Welcome to the first web round up of 2011, let’s hit the links!
Working and productivity
- For those of you on the job market, Dean Dad has some sage advice on how to read salary ranges. “Published salary ranges bear almost no relationship to what a new hire can actually expect to get.”
- If you’re like me and easily distracted by bright, shiny objects check out this Google Chrome App for managing your access to the internet while you’re working.
Public or popular anthropology?
- One thing I’ve been considering lately is how the recent calls for “public” anthropology can over lap with the “popular.” Anthropology.net talks to Jane Goodall about what makes good, popular science writing.
- BBC World Service covers the increasingly prominent role of litigation and libel in scientific and medical discourse and the potential threat it poses to the criticism of scientific papers necessary to the scientific method.
- Peter Peregrine of the Society for Anthropological Sciences and Hugh Gusterson of the AAA Executive Board take to the airwaves to discuss the role of science in anthropology in light of the ongoing debate over the changes to the AAA long-range plan in this radio broadcast.
- Fear not! “science” will undoubtedly return to the AAA’s long-range plan. So says Hugh Gusterson in the Chronicle of Higher Ed. So that’s all settled then. Right?
- Detroit’s Mayor David Bing announces that the city is on track to successfully demolish 3,000 homes in one year. Bing’s goal is to remove 10,000 homes by 2013.
- A Gaurdian photo gallary of “Detroit in Ruins.”
- Multispecies ethnography: A review of the new book “Pigeon Trouble: Bestiary Biopolitics in a Deindustrialized America” by anthropologist Hoon Song.
- Check out this cool map based on 1860 census data on slave populations. By shading the southern counties to represent the proportion of the population that is enslaved (a new technique at the time, we are told) the reader can identify some clear patterns on slave population density.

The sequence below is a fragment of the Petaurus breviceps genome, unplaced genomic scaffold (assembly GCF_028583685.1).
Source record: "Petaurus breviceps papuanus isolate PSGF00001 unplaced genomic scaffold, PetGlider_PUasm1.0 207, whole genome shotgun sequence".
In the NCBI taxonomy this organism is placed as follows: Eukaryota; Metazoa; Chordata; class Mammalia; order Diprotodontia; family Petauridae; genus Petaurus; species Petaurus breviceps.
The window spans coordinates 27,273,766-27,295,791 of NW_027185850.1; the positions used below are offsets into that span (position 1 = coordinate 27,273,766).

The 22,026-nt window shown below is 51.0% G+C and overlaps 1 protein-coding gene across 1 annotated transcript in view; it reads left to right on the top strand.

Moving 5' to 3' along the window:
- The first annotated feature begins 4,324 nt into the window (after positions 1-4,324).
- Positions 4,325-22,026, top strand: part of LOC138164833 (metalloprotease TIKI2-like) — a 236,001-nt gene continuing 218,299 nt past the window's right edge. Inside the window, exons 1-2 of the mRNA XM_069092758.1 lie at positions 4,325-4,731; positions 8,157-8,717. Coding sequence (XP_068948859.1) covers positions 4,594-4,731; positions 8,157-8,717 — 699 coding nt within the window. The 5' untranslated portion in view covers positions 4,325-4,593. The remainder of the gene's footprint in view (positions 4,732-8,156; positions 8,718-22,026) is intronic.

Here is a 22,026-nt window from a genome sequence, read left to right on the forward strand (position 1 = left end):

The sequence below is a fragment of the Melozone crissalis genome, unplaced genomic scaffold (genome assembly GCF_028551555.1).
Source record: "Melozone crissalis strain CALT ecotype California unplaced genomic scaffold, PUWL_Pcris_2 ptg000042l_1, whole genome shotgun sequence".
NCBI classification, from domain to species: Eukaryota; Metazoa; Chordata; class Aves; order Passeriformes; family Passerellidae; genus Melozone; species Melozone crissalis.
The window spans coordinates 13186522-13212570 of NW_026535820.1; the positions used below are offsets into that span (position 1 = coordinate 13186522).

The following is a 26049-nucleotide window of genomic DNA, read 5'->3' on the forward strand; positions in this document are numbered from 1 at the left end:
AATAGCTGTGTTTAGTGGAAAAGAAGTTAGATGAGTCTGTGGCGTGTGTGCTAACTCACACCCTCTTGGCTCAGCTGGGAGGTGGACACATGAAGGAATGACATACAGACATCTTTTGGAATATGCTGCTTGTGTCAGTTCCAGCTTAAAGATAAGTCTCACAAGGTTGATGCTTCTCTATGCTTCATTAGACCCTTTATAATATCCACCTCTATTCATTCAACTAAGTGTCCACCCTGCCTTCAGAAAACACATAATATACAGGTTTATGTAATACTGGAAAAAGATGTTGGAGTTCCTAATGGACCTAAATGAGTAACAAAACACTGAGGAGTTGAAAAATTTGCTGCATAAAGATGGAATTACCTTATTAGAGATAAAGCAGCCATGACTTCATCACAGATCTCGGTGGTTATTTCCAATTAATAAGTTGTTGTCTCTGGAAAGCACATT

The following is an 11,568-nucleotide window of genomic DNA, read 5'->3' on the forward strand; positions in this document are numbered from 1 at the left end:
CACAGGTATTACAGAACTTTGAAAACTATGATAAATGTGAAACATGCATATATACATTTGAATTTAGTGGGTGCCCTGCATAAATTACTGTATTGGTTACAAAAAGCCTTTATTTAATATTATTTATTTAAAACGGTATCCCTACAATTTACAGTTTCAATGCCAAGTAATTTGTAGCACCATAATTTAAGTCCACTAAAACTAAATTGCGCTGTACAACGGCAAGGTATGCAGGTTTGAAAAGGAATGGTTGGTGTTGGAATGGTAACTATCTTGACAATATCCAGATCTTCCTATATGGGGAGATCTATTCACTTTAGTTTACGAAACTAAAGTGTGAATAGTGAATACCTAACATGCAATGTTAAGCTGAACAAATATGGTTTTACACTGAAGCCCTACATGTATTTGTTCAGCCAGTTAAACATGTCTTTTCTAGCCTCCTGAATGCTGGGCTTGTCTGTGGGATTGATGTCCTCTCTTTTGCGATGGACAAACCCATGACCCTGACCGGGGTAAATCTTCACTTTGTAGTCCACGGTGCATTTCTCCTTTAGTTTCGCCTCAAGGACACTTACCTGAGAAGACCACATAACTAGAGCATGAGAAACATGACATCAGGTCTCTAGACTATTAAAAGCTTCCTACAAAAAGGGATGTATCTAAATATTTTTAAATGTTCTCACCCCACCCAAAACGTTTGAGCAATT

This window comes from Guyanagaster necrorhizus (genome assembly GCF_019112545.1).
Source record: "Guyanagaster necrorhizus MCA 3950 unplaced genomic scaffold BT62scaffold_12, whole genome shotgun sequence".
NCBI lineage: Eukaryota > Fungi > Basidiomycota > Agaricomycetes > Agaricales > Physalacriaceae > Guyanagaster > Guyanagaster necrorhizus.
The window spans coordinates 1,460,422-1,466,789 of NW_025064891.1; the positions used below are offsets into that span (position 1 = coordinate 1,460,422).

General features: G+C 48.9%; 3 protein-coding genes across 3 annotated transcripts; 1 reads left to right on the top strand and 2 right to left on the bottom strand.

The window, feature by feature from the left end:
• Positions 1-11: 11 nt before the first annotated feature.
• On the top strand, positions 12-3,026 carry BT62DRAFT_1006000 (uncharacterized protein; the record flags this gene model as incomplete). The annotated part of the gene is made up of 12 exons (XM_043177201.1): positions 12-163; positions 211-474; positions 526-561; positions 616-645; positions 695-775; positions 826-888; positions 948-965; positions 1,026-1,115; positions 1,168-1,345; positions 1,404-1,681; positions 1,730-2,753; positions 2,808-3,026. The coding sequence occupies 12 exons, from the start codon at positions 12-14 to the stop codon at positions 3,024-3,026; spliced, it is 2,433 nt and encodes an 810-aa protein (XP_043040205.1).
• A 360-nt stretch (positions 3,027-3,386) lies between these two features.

- Also from Sociological Images, a national map of U.S. accents based on research collected in the Atlas of North American English. Not represented on this map: Black Vernacular English.
- Slate also ran a stunning map on “food deserts” in the United States, identifying communities without easy access to grocery stores. However, due to the fact that this map is on a national scale inner city food deserts are obscured.
- Earlier this month there was a scuffle over the publication of a new edition of Huckleberry Finn with the word “nigger” replaced with “slave”, “Injun” replaced with “Indian”, and “half-breed” with “half-blood.” It provoked considerable debate over the value of the editor’s motives – to make Twain’s classic more accessible – as opposed to the whitewashing of history. Racialicious collects links and quotes on the controversy here.
- Also this month the new Congress was sworn in and the 2011 legislative season begun. The new House majority marked the occasion with a ceremonial reading of the Constitution, but leaving out references to slavery and other passages superseded by amendments. A practice Slate directly related to the new edition of Huckleberry Finn.
- Mind Hacks provides a digest of links on the Pirahã language, a subject of contentious debate among linguists.
Human Terrain System
- One out of work anthropologist gives his perspective on working for the HTS. In this extended field report the author gives a first hand account of completing the HTS training.
- HTS gets the Supernormal treatment
Economics and corporate ethnography
- Dean Dad reflects on “mature industries” and the potential for growth in the academic market when most new jobs today are being created by start-ups.
- Maxine Udall starts this blog post off with an must-read historical quote from an 8 year old girl on working in the coal mines.
- A long post on Ethnography.com on the recalcitrance of peasants to enter into global capitalism and the insufficiency of economic models to understand their self-sufficiency.
- The link above goes hand in hand with this new edited volume, The Human Economy.
- An anthropologist reflects on his five years at Intel and his reasons for leaving the company.
Seen something around the web that you’d like to share with the Savage Minds community? Send an email to mdthomps AT odu.edu.